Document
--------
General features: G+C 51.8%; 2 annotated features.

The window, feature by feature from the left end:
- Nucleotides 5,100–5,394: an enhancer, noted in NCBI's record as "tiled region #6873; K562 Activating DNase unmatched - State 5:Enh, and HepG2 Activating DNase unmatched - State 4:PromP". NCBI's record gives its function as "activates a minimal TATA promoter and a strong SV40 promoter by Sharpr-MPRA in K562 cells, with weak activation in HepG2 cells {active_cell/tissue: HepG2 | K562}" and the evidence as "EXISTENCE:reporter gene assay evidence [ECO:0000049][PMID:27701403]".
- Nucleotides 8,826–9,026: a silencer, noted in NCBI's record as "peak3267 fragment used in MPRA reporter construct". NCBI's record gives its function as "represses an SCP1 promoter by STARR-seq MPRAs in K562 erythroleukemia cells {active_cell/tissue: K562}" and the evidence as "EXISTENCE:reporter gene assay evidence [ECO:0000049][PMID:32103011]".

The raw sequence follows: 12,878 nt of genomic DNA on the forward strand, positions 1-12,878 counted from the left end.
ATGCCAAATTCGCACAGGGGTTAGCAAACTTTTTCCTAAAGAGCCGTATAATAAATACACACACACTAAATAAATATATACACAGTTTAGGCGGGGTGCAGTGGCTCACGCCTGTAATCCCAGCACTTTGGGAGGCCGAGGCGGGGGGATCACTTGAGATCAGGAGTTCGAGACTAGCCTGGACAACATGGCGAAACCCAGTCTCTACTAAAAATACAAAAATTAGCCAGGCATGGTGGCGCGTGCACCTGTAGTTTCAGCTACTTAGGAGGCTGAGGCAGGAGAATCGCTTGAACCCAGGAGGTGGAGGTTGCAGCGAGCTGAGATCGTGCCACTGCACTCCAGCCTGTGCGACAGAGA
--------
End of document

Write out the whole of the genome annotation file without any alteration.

General features: G+C 51.8%; 2 annotated features.

The window, feature by feature from the left end:
- Nucleotides 5,100–5,394: an enhancer, noted in NCBI's record as "tiled region #6873; K562 Activating DNase unmatched - State 5:Enh, and HepG2 Activating DNase unmatched - State 4:PromP". NCBI's record gives its function as "activates a minimal TATA promoter and a strong SV40 promoter by Sharpr-MPRA in K562 cells, with weak activation in HepG2 cells {active_cell/tissue: HepG2 | K562}" and the evidence as "EXISTENCE:reporter gene assay evidence [ECO:0000049][PMID:27701403]".
- Nucleotides 8,826–9,026: a silencer, noted in NCBI's record as "peak3267 fragment used in MPRA reporter construct". NCBI's record gives its function as "represses an SCP1 promoter by STARR-seq MPRAs in K562 erythroleukemia cells {active_cell/tissue: K562}" and the evidence as "EXISTENCE:reporter gene assay evidence [ECO:0000049][PMID:32103011]".

The raw sequence follows: 12,878 nt of genomic DNA on the forward strand, positions 1-12,878 counted from the left end.
ATGCCAAATTCGCACAGGGGTTAGCAAACTTTTTCCTAAAGAGCCGTATAATAAATACACACACACTAAATAAATATATACACAGTTTAGGCGGGGTGCAGTGGCTCACGCCTGTAATCCCAGCACTTTGGGAGGCCGAGGCGGGGGGATCACTTGAGATCAGGAGTTCGAGACTAGCCTGGACAACATGGCGAAACCCAGTCTCTACTAAAAATACAAAAATTAGCCAGGCATGGTGGCGCGTGCACCTGTAGTTTCAGCTACTTAGGAGGCTGAGGCAGGAGAATCGCTTGAACCCAGGAGGTGGAGGTTGCAGCGAGCTGAGATCGTGCCACTGCACTCCAGCCTGTGCGACAGAGA